Linux copy GPT partition table with dd

I recently had to copy the partition table of a 3TB disk in a situation where tools such as sfdisk could not be installed.

Since GPT table length is dependant on the number of partitions, you need to do some investigation.

In this case, it was a ‘QNAP’ server that had fdisk (no GPT support) and parted.

On a working drive, run

parted -ms /dev/sda print

Note the number of partitions.

Formula = (128*N)+1024

Where N is the number of partitions you have. In this case I had 4, so I end up with a value of 1536

dd if=/dev/sda of=GPT_TABLE bs=1 count=1536

You now have a backup of a valid partition table you can apply to another drive

dd if=GPT_TABLE of=/dev/sdb bs=1 count=1536

Once this was done, you can manually re-add the drive.

mdadm –manage /dev/md0 –add /dev/sdb3

If you are wondering how we determined the sd[a-z], we accomplished this through hot-swapping the drive to generate logs indicating the drive.

Now why this supposedly automated RAID product required this…

7 thoughts on “Linux copy GPT partition table with dd”

  1. For rhel6.4, after dd, parted shows sdb normal but lsblk won’t show the partitions thus mdadm fails. Any advice?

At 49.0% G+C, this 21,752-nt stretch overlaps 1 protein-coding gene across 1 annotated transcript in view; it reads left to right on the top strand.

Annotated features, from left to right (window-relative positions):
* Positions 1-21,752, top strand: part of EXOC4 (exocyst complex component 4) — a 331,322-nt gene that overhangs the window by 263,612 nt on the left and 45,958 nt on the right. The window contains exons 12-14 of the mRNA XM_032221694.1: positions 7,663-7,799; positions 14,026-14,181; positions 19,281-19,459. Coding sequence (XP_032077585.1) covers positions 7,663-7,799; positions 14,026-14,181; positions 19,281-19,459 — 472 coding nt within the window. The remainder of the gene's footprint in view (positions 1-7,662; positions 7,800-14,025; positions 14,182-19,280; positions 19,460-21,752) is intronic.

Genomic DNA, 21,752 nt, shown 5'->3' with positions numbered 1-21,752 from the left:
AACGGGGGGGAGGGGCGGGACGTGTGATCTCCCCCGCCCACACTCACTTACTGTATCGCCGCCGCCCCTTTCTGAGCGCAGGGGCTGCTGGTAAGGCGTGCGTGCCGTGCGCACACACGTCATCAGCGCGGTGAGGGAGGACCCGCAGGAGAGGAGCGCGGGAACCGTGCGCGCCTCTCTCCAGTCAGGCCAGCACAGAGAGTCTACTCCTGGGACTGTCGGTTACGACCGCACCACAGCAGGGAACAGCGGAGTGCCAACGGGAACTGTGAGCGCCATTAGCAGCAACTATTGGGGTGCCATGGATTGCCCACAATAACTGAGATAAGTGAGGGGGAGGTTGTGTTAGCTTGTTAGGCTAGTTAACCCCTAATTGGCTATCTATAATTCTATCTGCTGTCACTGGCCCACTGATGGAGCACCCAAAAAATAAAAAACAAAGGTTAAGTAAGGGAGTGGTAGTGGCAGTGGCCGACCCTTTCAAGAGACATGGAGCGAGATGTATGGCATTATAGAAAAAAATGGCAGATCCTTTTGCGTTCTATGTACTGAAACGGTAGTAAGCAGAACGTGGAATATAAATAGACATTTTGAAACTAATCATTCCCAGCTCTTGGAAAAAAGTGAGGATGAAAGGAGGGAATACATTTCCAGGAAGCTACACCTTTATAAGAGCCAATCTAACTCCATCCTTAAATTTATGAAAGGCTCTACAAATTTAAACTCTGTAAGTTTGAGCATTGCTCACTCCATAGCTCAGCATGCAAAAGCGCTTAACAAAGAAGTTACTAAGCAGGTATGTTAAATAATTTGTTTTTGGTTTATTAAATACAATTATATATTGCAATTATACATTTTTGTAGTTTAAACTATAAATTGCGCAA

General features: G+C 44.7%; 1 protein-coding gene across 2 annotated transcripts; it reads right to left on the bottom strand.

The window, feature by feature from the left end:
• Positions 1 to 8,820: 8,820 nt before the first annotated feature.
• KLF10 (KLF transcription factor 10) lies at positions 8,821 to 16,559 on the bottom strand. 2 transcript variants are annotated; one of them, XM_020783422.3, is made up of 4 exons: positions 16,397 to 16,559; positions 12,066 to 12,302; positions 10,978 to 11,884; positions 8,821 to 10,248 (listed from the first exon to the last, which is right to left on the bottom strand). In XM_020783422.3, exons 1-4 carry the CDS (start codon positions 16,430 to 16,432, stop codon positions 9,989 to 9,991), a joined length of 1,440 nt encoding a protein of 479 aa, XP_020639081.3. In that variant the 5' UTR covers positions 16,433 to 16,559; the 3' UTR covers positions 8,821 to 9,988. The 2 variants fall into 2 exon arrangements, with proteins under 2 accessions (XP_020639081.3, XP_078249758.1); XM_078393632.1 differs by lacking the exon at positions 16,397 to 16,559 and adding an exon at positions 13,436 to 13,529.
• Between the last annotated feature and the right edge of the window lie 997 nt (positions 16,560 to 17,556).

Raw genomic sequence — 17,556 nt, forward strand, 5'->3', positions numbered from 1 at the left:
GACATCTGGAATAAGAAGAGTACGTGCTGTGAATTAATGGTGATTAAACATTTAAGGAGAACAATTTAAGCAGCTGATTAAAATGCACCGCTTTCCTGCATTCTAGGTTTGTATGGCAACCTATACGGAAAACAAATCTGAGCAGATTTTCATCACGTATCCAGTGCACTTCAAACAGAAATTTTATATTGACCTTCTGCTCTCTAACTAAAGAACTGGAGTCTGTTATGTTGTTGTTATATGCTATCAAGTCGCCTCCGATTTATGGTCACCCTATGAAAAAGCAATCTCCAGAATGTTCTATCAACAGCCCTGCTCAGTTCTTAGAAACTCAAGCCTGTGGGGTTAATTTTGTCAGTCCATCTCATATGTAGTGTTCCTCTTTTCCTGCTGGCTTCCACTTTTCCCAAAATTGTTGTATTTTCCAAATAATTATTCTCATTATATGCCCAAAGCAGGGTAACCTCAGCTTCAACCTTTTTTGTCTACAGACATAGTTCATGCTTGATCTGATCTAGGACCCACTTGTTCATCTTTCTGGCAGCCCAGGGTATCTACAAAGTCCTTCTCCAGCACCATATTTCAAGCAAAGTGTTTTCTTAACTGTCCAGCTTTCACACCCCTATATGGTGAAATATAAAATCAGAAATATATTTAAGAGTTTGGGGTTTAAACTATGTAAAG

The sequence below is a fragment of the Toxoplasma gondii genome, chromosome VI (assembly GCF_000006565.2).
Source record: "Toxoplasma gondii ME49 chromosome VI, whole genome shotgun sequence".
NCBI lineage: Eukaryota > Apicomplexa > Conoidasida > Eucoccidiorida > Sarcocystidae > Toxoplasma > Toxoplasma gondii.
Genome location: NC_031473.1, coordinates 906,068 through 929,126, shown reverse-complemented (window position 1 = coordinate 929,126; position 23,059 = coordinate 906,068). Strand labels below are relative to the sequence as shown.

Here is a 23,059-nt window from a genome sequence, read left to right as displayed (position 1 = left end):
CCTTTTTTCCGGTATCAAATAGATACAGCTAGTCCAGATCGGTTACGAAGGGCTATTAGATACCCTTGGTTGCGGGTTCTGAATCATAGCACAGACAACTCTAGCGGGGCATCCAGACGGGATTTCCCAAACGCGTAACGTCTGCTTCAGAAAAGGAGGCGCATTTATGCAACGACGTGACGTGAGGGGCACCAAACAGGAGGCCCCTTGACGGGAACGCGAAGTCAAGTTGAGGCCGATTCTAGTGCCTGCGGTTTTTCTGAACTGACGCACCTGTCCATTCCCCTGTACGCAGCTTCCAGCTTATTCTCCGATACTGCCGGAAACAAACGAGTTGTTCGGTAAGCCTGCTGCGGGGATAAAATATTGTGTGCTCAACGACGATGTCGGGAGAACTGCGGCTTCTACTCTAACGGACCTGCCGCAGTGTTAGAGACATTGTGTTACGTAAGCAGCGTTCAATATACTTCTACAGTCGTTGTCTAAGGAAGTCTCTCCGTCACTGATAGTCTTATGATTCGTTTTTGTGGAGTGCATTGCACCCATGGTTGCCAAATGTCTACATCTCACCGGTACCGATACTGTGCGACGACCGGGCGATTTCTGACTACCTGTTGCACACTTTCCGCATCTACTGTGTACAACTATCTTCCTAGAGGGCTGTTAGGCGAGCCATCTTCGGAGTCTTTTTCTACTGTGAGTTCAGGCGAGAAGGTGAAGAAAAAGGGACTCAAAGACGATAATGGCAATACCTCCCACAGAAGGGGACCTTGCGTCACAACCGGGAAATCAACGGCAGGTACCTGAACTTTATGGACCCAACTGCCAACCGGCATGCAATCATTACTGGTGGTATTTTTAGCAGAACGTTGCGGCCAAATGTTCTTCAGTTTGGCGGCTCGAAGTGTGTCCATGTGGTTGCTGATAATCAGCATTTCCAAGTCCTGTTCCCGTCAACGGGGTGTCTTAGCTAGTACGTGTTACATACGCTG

2. Found the fix for it:

    Need to run partprobe after dd like:

    partprobe /dev/sdb

    to update the os with the new device files for these new gps partitions.
    dd won’t do it for you.

    1. Hey Alex,

      It doesn’t really matter which method you do when dealing with such small sizes, but you are correct that this way would work as well. 🙂

  3. You have forgot about protective copy of GPT table at the end of disk. I do not have very extensive knoledge in this mater but I will share what I know. Copied partition table also includes adress of this protective GPT table (now not existent on destination disk), also it should be at the end but new disk can have different size (substantialy or not) in LBA sectors. Also copy has the same GUIDs as source. I do not know what consequences it can have for tools, OSes or potential recovery process but I think (I’m not sure) your destination disk do not adhere to GPT spec. Also the back of envelop calculation of size of GPT table may be incoret in future since the size of each entry is specified in header of GPT (
    I think usage of sgdisk would be better idea.

    1. That is a great point!

      This situation was weird in that there were no GPT tools available and no packages readily available to install them with, so I had to make do with dd.

      If I get a chance, I’ll see if it’s as simple as writing the same table to the very end of the drive.

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